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Biochemistry and Molecular Biophysics

Challenges posed by biologial problems are driving the development of new analytical tools and prompting advances in the physical and chemical sciences to help understand the molecular basis of life. Our research covers a wide range of topics, from fundamental questions about the structure and function of biomolecules to understanding the molecular mechanisms of disease. Ph.D. students choose from graduate classes in Biochemistry, Molecular Cell Biology, Molecular and Cell Biophysics, Bio Imaging and Spectroscopy, Molecular Dynamics and Biomolecular Simulation, Biophysics, Molecular Quantum Chemistry, Statistical Thermodynamics, Molecular Spectroscopy.

Three proteins of the cyanobacterial circadian clock that form a self-sustained circadian oscillator when combined with ATP, courtesy of Professor Andy LiWang.Many faculty members work at the dynamic interface between chemistry and biology.

Mike Colvin's group works on modeling semi-structured biomolecular systems with molecular dynamics simulations. 

Andy LiWang's group is resolving the structural and biochemical basis of rhythmicity of the circadian clock, which is used for time keeping in life cycles. 

Patti LiWang's group determines the structure of chemokines and how they affect HIV and inflammatory diseases.

Eva de Alba's lab studies the regulation of inflammation and cell death at the molecular level using a variety of biophysical techniques (e.g., NMR, TEM, optical tweezers/fluorescence microscopy) and designs proteins to function as biologics and for different biotechnological applications.

The Noy group studies molecular transport and signal transduction across nanoscale interfaces and develops biomimetic nanostructures that facilitate the creation of bioelectronic devices and circuits.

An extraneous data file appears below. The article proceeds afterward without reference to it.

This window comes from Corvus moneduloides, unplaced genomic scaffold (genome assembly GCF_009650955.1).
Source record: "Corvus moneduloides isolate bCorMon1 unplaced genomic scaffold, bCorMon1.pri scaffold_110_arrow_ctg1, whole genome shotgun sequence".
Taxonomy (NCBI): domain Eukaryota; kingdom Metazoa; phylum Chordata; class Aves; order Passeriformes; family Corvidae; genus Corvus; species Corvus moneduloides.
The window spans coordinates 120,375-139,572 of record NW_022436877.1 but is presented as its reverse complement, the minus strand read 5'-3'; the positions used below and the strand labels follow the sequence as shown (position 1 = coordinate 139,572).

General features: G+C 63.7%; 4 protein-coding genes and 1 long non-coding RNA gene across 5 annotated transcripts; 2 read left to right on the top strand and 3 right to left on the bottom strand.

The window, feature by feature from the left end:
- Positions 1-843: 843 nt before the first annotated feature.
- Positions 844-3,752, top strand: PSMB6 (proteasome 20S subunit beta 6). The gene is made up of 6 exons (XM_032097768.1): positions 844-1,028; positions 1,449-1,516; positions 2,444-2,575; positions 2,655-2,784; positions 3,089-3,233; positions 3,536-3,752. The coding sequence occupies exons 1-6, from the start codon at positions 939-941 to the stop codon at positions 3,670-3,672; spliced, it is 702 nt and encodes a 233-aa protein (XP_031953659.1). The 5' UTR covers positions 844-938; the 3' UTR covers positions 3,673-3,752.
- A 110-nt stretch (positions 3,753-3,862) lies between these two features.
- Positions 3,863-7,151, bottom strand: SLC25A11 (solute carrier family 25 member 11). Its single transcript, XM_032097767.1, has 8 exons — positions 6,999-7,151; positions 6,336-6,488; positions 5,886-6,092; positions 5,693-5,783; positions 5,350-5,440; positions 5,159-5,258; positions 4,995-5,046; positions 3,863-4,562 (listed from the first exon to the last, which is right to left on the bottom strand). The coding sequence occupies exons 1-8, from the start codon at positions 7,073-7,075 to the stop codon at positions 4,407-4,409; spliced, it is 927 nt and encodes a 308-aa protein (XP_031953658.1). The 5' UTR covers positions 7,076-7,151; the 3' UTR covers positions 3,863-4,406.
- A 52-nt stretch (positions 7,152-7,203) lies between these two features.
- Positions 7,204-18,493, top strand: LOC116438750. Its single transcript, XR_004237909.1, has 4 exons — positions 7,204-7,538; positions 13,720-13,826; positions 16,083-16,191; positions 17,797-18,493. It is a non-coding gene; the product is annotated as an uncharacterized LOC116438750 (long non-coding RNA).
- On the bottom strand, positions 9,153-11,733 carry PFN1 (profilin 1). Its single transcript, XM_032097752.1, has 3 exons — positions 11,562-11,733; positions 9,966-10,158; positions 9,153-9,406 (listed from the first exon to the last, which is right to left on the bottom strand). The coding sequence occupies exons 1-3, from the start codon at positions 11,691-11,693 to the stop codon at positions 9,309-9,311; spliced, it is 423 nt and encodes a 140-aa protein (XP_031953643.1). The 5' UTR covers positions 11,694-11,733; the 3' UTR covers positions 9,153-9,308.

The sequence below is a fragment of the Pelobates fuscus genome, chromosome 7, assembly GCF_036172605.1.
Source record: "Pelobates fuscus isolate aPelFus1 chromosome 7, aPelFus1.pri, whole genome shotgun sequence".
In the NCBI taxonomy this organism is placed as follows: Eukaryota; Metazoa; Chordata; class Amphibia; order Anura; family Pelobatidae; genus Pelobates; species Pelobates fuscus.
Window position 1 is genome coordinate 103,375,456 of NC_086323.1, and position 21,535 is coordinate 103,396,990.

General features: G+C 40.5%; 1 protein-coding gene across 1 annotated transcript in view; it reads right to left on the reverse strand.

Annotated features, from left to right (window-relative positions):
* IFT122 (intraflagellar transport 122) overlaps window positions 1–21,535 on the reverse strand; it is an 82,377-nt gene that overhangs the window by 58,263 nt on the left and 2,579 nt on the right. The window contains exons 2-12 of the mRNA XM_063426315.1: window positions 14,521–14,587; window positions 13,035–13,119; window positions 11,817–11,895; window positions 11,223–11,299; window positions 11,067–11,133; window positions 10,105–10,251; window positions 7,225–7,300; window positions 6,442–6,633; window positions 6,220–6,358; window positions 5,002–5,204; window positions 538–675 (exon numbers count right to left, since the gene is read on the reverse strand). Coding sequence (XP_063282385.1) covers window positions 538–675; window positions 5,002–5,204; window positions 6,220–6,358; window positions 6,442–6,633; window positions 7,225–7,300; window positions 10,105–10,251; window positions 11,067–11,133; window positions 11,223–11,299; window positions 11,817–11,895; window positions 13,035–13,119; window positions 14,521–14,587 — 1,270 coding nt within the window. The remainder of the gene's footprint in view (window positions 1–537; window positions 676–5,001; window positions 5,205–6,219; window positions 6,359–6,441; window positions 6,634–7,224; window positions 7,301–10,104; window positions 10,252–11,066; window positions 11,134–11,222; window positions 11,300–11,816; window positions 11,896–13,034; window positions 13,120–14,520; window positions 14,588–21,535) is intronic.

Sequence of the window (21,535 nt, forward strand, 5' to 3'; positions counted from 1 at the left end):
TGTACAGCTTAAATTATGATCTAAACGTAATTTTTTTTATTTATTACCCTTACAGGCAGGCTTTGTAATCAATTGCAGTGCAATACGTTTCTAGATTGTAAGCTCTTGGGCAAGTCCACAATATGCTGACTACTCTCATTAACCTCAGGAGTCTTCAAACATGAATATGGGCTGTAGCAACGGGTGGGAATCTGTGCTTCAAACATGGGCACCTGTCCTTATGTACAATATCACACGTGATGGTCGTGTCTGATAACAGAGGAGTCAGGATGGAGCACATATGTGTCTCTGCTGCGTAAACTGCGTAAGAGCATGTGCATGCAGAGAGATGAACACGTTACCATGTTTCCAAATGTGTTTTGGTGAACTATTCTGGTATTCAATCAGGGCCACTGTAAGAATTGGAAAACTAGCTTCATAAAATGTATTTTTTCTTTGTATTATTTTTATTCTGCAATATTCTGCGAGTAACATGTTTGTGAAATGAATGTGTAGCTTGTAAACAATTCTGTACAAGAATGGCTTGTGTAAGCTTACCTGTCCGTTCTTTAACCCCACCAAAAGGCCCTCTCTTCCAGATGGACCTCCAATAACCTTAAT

The Sukenik lab develops live-cell microscopy methods, and combines them with spectroscopy and computational modeling to understand the complex interplay between proteins and the cellular environment in health and disease.

The Ye group is engaged in the hierarchical self-assembly of nucleic acid nanostructures as well as the development of new tools to analyze single DNA molecules.

ThompsonThe Thompson Lab is creating new experimental methods that combine temperature perturbations with X-ray crystallography and other techniques, allowing them to explore the conformational landscapes of protein molecules and identify the structural states that define their biological activities.

ZoghbiThe Zoghbi group studies the structure and function of membrane transport proteins using biochemical, spectroscopic, and electron microscopy techniques.

The Subramaniam lab is developing new experimental techniques using in vitro synthetic cells to understand fundamental physicochemical mechanisms that govern the assembly and function of biomembranes and proteins.

MunozAndrea Merg's group is developing synthetic methods for constructing programmable, hierarchical nanomaterials from the self-assembly of designed, molecularly engineered biopolymer building blocks.

The Muñoz group uses experimental and computational protein biochemistry and engineering, and aims to understand protein folding, function and disease and the molecular mechanisms of gene expression, as well as develop novel technologies such as fluorescence biosensors, molecular diagnostics, and allosteric nanoassemblies.